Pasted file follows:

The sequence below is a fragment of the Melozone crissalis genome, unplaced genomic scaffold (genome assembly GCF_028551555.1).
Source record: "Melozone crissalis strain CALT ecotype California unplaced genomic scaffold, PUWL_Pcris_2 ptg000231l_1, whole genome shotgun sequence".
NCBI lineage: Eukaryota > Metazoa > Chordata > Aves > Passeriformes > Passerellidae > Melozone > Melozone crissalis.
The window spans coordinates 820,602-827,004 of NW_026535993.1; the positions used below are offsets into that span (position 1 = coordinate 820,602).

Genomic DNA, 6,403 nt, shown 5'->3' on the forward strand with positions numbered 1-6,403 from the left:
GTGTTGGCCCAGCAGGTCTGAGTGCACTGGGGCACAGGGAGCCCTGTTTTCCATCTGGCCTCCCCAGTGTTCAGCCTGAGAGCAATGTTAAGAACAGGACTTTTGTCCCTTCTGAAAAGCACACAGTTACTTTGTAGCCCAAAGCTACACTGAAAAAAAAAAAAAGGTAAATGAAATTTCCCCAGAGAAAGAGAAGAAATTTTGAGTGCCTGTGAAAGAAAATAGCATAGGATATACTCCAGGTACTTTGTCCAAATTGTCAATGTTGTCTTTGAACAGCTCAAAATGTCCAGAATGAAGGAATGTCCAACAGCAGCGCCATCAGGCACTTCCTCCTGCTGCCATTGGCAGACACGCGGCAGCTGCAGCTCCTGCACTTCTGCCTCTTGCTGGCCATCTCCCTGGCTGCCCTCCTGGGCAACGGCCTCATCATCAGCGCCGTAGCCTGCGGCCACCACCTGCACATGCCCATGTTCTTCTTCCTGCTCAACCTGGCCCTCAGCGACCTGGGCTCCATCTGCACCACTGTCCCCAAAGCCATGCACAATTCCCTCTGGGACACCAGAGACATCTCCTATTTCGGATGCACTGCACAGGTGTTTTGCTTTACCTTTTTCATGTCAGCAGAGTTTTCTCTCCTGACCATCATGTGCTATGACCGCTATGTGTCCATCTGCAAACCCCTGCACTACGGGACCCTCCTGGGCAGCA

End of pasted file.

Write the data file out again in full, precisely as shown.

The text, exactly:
The sequence below is a fragment of the Melozone crissalis genome, unplaced genomic scaffold (genome assembly GCF_028551555.1).
Source record: "Melozone crissalis strain CALT ecotype California unplaced genomic scaffold, PUWL_Pcris_2 ptg000231l_1, whole genome shotgun sequence".
NCBI lineage: Eukaryota > Metazoa > Chordata > Aves > Passeriformes > Passerellidae > Melozone > Melozone crissalis.
The window spans coordinates 820,602-827,004 of NW_026535993.1; the positions used below are offsets into that span (position 1 = coordinate 820,602).

Genomic DNA, 6,403 nt, shown 5'->3' on the forward strand with positions numbered 1-6,403 from the left:
GTGTTGGCCCAGCAGGTCTGAGTGCACTGGGGCACAGGGAGCCCTGTTTTCCATCTGGCCTCCCCAGTGTTCAGCCTGAGAGCAATGTTAAGAACAGGACTTTTGTCCCTTCTGAAAAGCACACAGTTACTTTGTAGCCCAAAGCTACACTGAAAAAAAAAAAAAGGTAAATGAAATTTCCCCAGAGAAAGAGAAGAAATTTTGAGTGCCTGTGAAAGAAAATAGCATAGGATATACTCCAGGTACTTTGTCCAAATTGTCAATGTTGTCTTTGAACAGCTCAAAATGTCCAGAATGAAGGAATGTCCAACAGCAGCGCCATCAGGCACTTCCTCCTGCTGCCATTGGCAGACACGCGGCAGCTGCAGCTCCTGCACTTCTGCCTCTTGCTGGCCATCTCCCTGGCTGCCCTCCTGGGCAACGGCCTCATCATCAGCGCCGTAGCCTGCGGCCACCACCTGCACATGCCCATGTTCTTCTTCCTGCTCAACCTGGCCCTCAGCGACCTGGGCTCCATCTGCACCACTGTCCCCAAAGCCATGCACAATTCCCTCTGGGACACCAGAGACATCTCCTATTTCGGATGCACTGCACAGGTGTTTTGCTTTACCTTTTTCATGTCAGCAGAGTTTTCTCTCCTGACCATCATGTGCTATGACCGCTATGTGTCCATCTGCAAACCCCTGCACTACGGGACCCTCCTGGGCAGCA